Declaration of Interdependence

Title: Declaration of Interdependence

Subject: social studies

        We celebrate today as the anniversary of the Declaration of Independence, an event that took place 226 years ago.

        Our country has changed tremendously since 1776. It has matured and blossomed.

        We and our children reflect similar growth in our own lives. What lessons can we teach our children so that they will be responsible citizens of our country and the world?

        The greatest lesson is the understanding of the fact that there is a stage of growth that goes beyond independence. We encourage our children to move from dependence to independence. We celebrate the steps that they make along the way: learning to walk, tie their own shoes, feed themselves, go to school, ride their bicycles, and achieve their education.

        From the kidsí perspective, they are in a hurry to cast off the ties to their families. This, to them, is what marks their movement toward adulthood.

        Ours is a competitive nation that places a high value on independence. Many people, though, donít recognize the role that interdependence plays in our lives. Itís a topic of discussion for us to have with our children.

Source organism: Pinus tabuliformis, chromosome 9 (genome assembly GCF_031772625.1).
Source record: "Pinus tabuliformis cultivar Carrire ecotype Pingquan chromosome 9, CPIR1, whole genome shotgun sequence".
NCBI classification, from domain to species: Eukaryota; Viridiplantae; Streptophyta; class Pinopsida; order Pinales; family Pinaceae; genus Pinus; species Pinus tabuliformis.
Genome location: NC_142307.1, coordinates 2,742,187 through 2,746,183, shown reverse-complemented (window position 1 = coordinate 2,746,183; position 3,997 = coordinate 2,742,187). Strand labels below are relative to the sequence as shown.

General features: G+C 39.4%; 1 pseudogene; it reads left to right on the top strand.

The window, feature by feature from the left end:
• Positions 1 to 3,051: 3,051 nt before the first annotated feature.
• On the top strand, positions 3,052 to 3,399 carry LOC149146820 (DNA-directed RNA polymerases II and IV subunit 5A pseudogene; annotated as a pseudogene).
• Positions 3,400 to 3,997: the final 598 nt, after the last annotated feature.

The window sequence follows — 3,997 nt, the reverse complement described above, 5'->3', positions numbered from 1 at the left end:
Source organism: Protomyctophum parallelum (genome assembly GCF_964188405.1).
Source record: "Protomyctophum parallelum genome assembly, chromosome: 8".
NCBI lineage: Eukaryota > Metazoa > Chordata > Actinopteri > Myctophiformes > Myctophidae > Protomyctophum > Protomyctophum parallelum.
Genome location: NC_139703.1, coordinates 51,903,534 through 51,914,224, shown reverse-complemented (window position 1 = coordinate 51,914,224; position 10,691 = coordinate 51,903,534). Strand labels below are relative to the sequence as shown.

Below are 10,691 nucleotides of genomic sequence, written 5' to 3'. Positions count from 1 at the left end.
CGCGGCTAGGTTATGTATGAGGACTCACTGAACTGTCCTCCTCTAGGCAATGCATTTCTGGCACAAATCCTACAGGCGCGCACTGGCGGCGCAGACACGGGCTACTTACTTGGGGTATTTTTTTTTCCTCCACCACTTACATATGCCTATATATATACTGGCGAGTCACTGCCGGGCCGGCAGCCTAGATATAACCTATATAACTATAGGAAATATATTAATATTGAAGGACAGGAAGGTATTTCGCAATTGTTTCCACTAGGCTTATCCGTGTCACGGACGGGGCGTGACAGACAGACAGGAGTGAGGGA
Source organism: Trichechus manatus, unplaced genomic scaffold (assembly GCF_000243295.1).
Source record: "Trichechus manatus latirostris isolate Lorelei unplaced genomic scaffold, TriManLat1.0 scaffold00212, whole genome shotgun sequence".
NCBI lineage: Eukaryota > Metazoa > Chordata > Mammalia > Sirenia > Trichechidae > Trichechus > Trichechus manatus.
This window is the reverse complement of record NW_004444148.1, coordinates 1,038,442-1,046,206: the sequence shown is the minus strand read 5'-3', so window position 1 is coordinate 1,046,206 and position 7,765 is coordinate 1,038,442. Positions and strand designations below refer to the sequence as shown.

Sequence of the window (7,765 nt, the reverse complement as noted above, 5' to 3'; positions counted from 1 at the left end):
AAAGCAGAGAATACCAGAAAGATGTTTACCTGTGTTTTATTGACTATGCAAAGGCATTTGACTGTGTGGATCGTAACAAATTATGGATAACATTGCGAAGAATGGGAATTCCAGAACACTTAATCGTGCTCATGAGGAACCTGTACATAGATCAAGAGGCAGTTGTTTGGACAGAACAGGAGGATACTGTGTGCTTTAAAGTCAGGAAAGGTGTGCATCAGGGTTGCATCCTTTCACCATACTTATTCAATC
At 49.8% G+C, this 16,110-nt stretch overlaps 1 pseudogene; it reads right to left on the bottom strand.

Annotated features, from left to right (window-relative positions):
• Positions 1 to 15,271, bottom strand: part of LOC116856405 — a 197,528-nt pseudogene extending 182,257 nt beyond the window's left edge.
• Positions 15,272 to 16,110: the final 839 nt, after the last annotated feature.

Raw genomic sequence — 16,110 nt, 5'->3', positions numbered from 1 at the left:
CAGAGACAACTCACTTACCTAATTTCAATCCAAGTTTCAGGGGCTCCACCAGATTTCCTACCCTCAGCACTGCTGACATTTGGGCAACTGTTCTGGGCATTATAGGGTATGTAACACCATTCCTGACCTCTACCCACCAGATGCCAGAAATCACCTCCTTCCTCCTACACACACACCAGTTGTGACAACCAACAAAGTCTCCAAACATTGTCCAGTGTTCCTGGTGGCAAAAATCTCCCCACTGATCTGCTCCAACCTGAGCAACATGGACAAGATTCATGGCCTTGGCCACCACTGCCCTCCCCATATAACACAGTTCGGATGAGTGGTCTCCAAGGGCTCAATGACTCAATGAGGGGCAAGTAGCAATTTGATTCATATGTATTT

We depend on each other in a household. Everyone benefits from tasks done by one person, whether it is the cooking, laundry, home maintenance, or completion of school assignments.

        As our children grow, they recognize the increasing importance of their peer group. They develop these relationships, often to the exclusion of their own family members and the other adults in their lives. They may need regular reminders that they cannot live truly independent lives. We adults remind them of this as gently as possible.

        Whether we think about our high school days, college education, jobs, or neighborhoods where we have lived, our fondest memories are based on the relationships with people we have made during those times.

        Let us move to the macro level, considering the parallels that exist between person-to-person and country-to-country relationships. Nations depend on each other in much the same way that individuals do.

        Therefore, the most valuable lesson we can all consider today, especially with regard to teaching our children, is not just the independence of our country but its reliance on the wisdom, cultures, and inhabitants of other countries.

This column has been incorporated and expanded in Teach Your Children Well: A Teacherís  Advice for Parents.

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